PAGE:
After five months at sea, Mouille Point resident Gert van der Linde and his sailing buddy Rudi Fisch, from Edgemead, returned to the Royal Cape Yacht Club at Table Bay Harbour on Monday.
The two members of the National Sea Rescue Institute set sail on November 11 last year, on a yacht called Faraway, which was designed by renowned naval architect Angelo Lavranos and built in Cape Town.
During their voyage around what Mr Van der Linde refers to as “the bottom of the world”, he celebrated his 60th birthday on December 5, and enjoyed a modest Christmas lunch with his 72-year-old friend while their families feasted back home.
They stopped at the Kerguelen Islands, Dunedin in New Zealand, Puerto Williams in Chile and Port Stanley in the Falkland Islands, and passed “The great Capes” which are three major capes of the continents – our very own Cape Point, Australia’s Cape Leeuwin and Cape Horn on the tip of South America.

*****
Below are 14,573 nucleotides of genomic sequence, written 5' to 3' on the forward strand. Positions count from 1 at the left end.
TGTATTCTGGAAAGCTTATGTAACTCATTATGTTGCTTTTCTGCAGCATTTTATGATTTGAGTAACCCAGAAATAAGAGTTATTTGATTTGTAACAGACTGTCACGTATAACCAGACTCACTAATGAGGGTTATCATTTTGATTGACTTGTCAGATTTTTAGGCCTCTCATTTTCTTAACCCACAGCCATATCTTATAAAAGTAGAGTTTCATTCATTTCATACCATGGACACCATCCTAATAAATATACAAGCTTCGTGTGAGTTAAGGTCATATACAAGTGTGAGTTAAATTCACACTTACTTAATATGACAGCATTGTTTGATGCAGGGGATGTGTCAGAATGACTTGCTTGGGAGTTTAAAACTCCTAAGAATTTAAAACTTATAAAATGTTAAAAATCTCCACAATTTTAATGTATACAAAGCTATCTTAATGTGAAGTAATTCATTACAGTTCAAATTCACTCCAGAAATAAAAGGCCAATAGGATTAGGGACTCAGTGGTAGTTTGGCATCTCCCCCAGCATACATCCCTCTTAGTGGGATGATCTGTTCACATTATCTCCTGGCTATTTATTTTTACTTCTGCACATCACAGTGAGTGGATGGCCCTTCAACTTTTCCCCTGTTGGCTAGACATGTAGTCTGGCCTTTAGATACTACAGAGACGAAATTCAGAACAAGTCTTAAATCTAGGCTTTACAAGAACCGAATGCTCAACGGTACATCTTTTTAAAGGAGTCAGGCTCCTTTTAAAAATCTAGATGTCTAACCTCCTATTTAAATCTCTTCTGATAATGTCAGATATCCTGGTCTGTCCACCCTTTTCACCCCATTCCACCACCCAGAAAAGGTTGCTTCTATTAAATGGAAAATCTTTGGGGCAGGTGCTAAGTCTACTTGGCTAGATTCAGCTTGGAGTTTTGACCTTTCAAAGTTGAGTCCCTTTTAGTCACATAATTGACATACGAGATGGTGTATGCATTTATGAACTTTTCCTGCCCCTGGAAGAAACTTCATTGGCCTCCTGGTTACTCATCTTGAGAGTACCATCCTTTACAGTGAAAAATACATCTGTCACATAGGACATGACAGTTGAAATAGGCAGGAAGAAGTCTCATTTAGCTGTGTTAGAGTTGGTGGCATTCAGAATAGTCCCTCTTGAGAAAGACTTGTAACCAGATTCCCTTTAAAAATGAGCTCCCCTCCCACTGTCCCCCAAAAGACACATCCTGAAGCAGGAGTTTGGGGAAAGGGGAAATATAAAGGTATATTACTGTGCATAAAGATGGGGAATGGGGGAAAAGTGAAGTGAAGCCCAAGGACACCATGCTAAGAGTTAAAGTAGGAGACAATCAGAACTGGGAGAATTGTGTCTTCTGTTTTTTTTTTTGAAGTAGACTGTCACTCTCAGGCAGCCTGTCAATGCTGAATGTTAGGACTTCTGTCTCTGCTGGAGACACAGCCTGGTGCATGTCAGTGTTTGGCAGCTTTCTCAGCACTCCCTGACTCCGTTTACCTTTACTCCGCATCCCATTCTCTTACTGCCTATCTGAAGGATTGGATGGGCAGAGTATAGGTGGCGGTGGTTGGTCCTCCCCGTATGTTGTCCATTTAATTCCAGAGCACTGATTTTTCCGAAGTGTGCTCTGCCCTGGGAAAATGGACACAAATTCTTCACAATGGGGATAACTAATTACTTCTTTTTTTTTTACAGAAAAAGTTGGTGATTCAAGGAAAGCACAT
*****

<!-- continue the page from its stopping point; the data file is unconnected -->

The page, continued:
Asked about some of the challenges they faced, Mr Van der Linde highlighted the long distances between stops, sometimes weeks or up to a month between destinations. And of course, there were also bad weather conditions.
“We have sailed in rough oceans around the world, we experienced gale force winds every week… sometimes winds were more than 50 knots (and there were) big 6 metre swells. So, very rough weather is the main experience.”
As for what they ate, said Mr Van der Linde, their diet consisted mainly of canned foods and cereal – and they took turns
cookingsimple meals like
pasta, mashed potato or cheese and bread.
Being well prepared, he said, was of utmost importance, as was teamwork, which sometimes involved them sleeping in three-hour shifts while the other kept watch over the yacht.
Mr Fisch said he had been sailing since the 1980’s and would enjoy going on another voyage but not for as long as the one he had just completed.
“We were only two and we have worked very hard but we managed to get through it. I would go on another voyage again but a shorter trip would do.”